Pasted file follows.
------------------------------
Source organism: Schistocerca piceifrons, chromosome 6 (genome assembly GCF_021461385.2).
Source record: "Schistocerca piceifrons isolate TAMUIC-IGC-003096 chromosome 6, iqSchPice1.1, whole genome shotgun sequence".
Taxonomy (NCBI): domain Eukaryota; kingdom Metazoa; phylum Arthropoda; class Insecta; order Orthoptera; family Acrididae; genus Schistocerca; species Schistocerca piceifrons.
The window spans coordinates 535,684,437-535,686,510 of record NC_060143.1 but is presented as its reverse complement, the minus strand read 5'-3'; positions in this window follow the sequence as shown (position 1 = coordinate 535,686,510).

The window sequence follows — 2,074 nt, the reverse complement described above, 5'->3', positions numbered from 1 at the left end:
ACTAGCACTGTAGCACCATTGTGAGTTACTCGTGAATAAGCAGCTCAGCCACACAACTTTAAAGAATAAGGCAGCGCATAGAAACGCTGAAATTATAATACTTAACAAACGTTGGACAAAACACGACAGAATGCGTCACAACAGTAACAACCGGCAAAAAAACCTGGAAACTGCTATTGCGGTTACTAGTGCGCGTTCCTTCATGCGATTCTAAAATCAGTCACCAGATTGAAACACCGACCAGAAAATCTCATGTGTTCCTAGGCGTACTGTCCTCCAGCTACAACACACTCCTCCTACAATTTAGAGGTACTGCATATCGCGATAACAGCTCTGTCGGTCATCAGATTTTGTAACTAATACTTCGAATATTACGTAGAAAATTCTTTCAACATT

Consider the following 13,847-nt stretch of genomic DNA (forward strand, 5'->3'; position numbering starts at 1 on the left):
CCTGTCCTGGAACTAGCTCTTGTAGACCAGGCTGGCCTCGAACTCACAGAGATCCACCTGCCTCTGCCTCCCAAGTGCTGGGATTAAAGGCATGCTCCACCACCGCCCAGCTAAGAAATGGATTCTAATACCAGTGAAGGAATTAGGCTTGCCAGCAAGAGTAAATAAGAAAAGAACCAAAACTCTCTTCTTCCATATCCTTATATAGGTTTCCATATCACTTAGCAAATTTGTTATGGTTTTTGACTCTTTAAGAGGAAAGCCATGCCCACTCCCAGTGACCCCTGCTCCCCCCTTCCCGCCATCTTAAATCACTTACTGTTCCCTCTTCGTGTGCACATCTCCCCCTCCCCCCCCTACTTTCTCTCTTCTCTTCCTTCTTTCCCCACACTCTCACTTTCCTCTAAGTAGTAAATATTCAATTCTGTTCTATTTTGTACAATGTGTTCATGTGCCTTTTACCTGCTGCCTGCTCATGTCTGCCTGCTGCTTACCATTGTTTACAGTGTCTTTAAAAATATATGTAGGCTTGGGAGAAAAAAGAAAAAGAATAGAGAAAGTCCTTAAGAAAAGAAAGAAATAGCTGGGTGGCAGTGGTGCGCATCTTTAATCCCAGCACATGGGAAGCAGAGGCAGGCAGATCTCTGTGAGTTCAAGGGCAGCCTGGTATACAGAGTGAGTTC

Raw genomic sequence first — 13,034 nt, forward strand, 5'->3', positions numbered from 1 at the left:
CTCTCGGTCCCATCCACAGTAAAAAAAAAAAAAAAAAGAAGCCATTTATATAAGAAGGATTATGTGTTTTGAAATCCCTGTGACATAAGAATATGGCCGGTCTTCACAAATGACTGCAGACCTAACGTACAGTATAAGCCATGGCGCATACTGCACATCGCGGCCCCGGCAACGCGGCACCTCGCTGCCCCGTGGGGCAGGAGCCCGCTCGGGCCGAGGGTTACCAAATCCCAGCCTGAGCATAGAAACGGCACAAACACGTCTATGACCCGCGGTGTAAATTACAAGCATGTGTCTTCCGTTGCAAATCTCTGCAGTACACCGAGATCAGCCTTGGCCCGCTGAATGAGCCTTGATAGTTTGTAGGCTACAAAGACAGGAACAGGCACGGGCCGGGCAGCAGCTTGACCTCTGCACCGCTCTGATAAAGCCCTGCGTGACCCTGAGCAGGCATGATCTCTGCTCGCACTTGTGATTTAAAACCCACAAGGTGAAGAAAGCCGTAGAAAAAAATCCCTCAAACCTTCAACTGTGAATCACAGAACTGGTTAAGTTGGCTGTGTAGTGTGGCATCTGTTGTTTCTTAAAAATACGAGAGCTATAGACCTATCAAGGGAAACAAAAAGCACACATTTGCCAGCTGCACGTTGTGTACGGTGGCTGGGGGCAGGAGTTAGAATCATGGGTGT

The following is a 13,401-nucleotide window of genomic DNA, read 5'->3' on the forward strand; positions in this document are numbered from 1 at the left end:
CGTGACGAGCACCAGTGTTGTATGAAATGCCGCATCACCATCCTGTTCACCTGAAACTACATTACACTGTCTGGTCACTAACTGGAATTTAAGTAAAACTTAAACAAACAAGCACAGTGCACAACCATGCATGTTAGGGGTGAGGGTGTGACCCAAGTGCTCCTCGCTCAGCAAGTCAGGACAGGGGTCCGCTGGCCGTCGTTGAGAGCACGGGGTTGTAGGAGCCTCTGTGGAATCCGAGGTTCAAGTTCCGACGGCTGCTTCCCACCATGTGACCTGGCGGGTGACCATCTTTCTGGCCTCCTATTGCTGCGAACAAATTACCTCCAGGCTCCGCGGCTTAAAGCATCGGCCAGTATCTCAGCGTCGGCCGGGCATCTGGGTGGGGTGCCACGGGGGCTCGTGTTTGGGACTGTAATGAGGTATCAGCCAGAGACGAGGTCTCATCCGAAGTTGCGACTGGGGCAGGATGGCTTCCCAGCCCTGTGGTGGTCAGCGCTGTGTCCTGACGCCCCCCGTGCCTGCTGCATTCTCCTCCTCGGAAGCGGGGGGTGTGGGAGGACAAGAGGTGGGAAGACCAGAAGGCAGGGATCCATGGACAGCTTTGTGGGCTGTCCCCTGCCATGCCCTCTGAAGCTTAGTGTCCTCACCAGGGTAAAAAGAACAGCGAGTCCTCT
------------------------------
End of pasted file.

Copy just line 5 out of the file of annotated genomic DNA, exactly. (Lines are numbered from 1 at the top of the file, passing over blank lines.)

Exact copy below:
The window sequence follows — 2,074 nt, the reverse complement described above, 5'->3', positions numbered from 1 at the left end: